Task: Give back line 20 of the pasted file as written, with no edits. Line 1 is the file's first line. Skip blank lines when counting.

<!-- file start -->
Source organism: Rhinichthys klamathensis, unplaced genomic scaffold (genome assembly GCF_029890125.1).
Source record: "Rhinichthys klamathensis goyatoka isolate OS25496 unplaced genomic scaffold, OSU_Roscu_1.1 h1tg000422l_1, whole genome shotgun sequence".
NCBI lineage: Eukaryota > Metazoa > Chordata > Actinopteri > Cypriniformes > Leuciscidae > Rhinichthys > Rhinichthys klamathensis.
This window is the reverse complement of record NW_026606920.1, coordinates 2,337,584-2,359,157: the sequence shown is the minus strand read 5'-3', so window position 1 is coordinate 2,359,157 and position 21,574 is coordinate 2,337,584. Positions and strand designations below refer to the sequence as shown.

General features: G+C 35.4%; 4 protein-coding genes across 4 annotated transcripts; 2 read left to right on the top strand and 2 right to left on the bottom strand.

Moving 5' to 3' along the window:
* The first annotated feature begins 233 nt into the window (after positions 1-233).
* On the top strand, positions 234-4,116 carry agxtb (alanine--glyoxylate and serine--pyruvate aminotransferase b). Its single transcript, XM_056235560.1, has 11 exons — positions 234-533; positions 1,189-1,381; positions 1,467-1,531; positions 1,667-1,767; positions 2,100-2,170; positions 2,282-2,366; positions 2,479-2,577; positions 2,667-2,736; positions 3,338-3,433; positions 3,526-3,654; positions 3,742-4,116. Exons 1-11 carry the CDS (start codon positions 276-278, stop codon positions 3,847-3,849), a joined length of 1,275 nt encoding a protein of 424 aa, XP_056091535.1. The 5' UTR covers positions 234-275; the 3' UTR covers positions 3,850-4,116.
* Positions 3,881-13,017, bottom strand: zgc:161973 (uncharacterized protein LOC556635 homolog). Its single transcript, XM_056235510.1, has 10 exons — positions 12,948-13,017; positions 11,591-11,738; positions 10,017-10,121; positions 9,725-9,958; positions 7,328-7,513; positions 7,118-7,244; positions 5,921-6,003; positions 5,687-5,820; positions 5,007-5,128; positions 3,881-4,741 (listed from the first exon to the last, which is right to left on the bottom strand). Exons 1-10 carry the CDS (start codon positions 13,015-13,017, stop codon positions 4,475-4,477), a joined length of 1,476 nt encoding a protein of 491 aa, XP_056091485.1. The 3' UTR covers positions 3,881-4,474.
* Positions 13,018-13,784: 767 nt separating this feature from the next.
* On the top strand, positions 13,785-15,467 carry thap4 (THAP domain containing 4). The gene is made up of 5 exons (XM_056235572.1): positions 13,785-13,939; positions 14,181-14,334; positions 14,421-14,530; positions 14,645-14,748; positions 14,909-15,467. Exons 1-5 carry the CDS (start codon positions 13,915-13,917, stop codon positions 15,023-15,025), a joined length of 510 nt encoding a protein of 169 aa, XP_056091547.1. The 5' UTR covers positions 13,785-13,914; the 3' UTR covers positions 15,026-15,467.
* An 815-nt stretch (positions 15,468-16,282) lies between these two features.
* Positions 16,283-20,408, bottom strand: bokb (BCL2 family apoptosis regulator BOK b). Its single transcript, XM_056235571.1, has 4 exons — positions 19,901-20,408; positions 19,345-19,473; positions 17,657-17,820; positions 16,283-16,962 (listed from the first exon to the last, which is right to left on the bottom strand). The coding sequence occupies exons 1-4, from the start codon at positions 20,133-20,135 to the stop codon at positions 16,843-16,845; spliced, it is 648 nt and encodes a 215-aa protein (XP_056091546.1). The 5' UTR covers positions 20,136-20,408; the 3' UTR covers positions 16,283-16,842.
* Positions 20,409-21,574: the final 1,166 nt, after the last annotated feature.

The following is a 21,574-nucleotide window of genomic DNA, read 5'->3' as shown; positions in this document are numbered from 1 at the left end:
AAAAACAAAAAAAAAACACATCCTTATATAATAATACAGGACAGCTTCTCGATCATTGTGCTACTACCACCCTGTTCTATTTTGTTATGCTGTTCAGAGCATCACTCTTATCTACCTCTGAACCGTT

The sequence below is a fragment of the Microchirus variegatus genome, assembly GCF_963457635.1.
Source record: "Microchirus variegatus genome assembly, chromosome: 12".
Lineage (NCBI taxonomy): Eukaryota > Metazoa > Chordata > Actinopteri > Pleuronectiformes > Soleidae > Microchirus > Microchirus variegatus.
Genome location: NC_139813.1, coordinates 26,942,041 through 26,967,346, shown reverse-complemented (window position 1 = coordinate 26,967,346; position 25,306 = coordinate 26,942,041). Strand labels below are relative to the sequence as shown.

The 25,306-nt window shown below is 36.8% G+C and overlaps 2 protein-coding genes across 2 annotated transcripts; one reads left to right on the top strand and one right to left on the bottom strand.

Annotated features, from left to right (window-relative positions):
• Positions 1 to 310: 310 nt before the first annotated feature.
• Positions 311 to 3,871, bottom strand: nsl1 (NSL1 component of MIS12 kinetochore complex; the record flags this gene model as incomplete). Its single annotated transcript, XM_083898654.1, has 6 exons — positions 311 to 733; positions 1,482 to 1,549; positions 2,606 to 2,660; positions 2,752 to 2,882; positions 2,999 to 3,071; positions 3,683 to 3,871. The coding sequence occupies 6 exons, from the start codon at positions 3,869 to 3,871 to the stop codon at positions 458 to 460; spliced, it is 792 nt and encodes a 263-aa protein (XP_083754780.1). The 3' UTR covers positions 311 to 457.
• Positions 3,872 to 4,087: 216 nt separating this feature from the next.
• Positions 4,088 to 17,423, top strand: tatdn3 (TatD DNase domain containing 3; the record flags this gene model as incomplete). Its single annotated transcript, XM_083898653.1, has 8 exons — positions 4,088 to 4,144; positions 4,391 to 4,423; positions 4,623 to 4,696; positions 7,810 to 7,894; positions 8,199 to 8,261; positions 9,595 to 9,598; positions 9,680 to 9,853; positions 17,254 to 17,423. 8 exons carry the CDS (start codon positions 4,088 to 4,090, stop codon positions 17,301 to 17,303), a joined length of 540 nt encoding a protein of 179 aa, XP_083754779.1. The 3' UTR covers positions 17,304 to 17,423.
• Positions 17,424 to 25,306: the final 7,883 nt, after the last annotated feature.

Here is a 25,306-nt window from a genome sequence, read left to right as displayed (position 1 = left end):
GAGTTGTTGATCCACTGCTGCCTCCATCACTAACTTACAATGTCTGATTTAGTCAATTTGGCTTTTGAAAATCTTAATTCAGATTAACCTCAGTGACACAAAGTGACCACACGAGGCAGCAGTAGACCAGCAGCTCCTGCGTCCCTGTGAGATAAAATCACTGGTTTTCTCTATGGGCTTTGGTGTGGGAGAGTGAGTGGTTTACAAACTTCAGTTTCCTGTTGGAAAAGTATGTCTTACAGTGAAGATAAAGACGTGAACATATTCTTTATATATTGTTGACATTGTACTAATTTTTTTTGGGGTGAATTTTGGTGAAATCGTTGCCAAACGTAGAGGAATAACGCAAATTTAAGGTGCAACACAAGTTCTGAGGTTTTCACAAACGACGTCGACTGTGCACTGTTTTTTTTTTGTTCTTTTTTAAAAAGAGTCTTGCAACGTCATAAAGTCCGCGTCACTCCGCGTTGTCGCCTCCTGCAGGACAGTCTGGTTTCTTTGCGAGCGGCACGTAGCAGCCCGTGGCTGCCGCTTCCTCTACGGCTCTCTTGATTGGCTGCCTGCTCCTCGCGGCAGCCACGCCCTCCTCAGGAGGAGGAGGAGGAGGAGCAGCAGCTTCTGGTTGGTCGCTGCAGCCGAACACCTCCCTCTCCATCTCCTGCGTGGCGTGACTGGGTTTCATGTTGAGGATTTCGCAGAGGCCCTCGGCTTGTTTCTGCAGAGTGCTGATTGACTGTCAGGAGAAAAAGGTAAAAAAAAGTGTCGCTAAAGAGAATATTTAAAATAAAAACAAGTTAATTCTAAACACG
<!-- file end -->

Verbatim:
Genome location: NC_139813.1, coordinates 26,942,041 through 26,967,346, shown reverse-complemented (window position 1 = coordinate 26,967,346; position 25,306 = coordinate 26,942,041). Strand labels below are relative to the sequence as shown.